Identify a Web Resource

Identify a Web ResourceI spend a lot of time on Twitter (you can follow me @heartofsol), keeping an eye out for any resources that really catch my eye. Not everything does, but those that do, fit a particular criteria of mine. I’d like to share my process, and hopefully encourage you to develop one that works for you.

Any new resource should aim to save the user either time or effort, preferably both. Resources should also add value. I firmly believe that for any resource to be useful, it must offer a benefit of some kind. Saving time is a big incentive, as is presenting information in a different way (allowing more students to access it). And, of course, individual teachers will have their own ideas as to what benefits them.

Far too many times, I have seen a resource being suggested that offers no real advantage over a current way of working. If something is to be used regularly, then ultimately, it really should make things easier. If it doesn’t, then why on earth would anyone want to try it? Some resources’ benefits can be seen immediately, but some may need more time, training and experience before their true value is seen. And of course, teachers should give these resources a fair chance, too.

There are three main questions I ask of any resource:

  • Does it improve the current way of doing something?
  • Does it add anything new for anyone?
  • Is it appropriate for the task intended?

Also, any resource should not only add something new, but must also do everything as well as whatever processes it is replacing. It’s a tough remit, but I think necessary for it to be a success. We know how little time is actually available to teachers, and the right resources can make a real difference. Asking these questions will also make it easier for them to be adopted by the rest of the staff.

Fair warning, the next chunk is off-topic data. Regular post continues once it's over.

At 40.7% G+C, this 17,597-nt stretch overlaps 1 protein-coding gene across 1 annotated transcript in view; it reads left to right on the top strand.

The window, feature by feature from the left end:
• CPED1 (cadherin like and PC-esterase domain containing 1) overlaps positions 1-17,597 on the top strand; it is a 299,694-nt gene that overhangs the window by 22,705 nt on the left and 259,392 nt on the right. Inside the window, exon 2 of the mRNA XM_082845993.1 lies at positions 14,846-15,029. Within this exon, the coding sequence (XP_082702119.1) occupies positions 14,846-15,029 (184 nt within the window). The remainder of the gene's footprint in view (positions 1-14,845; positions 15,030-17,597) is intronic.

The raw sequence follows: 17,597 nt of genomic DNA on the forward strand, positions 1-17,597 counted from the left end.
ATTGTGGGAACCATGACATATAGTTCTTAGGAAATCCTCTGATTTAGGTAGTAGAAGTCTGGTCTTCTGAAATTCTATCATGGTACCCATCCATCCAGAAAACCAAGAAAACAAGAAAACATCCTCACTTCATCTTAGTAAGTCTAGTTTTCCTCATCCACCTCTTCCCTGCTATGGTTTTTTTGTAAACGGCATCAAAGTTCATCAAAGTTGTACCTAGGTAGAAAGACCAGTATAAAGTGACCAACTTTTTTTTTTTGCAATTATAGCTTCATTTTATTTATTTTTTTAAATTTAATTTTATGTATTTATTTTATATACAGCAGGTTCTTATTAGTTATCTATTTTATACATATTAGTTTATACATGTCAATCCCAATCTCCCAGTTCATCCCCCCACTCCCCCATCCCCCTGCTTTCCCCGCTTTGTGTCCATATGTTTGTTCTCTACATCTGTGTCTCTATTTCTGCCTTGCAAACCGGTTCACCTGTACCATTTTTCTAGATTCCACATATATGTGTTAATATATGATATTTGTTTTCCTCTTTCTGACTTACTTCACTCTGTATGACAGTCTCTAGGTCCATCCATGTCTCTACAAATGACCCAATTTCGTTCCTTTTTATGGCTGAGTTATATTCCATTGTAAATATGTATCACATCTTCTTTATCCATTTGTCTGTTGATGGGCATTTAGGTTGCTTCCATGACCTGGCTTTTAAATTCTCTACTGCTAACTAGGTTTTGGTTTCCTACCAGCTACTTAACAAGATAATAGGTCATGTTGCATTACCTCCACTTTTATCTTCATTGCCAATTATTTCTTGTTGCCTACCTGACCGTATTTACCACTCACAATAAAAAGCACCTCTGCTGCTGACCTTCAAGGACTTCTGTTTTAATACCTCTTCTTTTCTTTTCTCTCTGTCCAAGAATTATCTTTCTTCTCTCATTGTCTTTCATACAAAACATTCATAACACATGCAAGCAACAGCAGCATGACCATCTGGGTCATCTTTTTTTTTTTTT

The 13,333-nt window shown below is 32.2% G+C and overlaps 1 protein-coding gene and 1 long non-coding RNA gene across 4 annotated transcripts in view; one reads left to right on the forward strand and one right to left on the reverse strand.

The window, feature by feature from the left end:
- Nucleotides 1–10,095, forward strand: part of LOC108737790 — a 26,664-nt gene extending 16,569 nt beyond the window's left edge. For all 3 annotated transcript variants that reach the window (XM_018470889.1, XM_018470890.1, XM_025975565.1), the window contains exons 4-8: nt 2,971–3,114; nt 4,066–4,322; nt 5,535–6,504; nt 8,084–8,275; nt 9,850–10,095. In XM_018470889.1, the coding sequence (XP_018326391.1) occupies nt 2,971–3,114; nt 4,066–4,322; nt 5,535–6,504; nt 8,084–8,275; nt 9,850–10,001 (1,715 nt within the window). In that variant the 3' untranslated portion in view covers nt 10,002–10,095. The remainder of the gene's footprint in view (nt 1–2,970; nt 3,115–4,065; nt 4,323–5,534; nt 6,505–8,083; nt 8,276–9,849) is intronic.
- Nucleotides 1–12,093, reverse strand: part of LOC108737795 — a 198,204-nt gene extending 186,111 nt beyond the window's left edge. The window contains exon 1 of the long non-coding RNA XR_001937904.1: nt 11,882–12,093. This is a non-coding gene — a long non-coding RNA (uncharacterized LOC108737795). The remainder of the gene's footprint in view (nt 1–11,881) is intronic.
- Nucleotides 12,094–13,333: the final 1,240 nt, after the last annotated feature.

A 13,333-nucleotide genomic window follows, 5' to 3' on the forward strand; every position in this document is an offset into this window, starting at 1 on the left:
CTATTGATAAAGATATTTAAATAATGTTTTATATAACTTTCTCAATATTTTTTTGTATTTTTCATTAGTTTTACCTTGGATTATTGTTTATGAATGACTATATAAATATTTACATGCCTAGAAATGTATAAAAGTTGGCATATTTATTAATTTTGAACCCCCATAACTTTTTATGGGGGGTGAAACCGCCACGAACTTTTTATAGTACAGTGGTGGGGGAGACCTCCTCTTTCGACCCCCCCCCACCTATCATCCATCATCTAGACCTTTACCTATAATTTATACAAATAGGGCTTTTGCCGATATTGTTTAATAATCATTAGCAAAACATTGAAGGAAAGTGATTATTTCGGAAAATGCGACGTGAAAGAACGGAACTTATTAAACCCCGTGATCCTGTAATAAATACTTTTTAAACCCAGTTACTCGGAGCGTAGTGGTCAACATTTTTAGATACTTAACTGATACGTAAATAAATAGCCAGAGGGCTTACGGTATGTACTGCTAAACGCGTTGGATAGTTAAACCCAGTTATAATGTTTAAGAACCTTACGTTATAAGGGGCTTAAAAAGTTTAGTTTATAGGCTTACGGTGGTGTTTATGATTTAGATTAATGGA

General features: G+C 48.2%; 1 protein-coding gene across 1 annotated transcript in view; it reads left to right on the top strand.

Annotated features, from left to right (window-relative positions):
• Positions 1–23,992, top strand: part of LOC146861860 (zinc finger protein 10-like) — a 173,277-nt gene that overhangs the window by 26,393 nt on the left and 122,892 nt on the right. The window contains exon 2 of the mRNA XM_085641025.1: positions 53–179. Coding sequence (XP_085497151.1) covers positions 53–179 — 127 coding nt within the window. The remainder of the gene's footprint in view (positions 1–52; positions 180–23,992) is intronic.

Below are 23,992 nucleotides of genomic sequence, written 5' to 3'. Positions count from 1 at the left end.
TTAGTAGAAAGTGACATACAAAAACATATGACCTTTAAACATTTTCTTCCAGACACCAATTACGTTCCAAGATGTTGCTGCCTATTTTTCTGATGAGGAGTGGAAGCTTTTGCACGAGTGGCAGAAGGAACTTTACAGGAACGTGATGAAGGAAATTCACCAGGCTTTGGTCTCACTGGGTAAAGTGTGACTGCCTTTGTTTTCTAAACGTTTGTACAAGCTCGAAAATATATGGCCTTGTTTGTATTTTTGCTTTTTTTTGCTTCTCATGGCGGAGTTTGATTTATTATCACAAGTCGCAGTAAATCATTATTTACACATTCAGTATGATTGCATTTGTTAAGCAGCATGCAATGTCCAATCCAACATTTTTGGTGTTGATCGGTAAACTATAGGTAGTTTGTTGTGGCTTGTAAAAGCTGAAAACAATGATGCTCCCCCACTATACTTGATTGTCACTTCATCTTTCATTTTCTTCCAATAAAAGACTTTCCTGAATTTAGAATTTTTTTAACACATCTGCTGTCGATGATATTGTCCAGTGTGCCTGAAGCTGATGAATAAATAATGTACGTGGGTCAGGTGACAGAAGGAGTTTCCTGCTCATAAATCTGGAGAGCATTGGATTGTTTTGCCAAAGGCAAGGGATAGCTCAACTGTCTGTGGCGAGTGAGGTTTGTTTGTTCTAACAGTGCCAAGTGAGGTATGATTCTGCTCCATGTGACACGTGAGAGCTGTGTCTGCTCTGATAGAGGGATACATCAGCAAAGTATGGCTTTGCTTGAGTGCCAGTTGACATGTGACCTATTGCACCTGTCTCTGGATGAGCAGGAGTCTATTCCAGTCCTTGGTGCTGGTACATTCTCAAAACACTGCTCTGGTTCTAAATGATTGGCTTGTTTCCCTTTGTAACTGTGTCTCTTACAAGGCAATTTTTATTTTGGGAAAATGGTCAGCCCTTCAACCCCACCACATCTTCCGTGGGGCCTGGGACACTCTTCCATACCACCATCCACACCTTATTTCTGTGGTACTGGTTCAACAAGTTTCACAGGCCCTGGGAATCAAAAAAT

In some cases, I can imagine using a pencil and some paper will be a better option than using an iPad. There is nothing wrong with either, as long as the right tool is chosen for the right job. Again, I have seen many teachers use ICT for the sake of ICT – and very soon after, all that technology ends up gathering dust in a cupboard. I’m sure you have heard of some examples. If in doubt, ask yourself the three questions at the top – let them act as filters, to help you quickly decide if you should use them or not. If you have the chance, certainly try them – you might be pleasantly surprised.


It is also good to realise these resources might not suit everyone – but that’s OK. But, try to keep an open mind! There are many different types of resources, and they can be used in a myriad of ways. If one resource doesn’t work or benefit you, no problem – there is probably something else that will! In fact, after a while, there is every chance that a new alternative, offering an even better service will be available. Don’t be afraid to drop what you were using, and try another option.

Resources should also be as accessible to as many people as possible. Staff (teachers, admin, teaching assistants, and so on) and students should both benefit from any suggestions. After all, if they help the adult in some way, then there is no reason why the child shouldn’t also gain something. On a similar note, children themselves might have one or two suggestions for you – make sure you tap into that resource!

There are some other considerations, too. Resources should be flexible, and be useful for as many reasons as possible. They should be customisable, as well. Most resources should play nice with resources you already ave access too, and embed everywhere. They should also be easy to share with anyone. They should be accessible from anywhere, and any device. They should be platform agnostic. Signing up for creating accounts should be a choice, not a requirement. They should be free. Any outcome produced should be downloadable and transferable.

These are high standards indeed. There are so many choices available, that it is easy to make the “wrong” choice. Try applying these suggestions to resources you already use (or even ones that have been suggested to you) – and start exploring other options. It is unlikely that one app can meet all these considerations – but the more they do, the more likely it will be really useful.


Are there any more stipulations and conditions that should be asked? How do you decide if a resource is worth using and sharing? Do you have another way of deciding whether to use a resource or not?


Image courtesy of Flickr, Okko PyykköDaniel*1977

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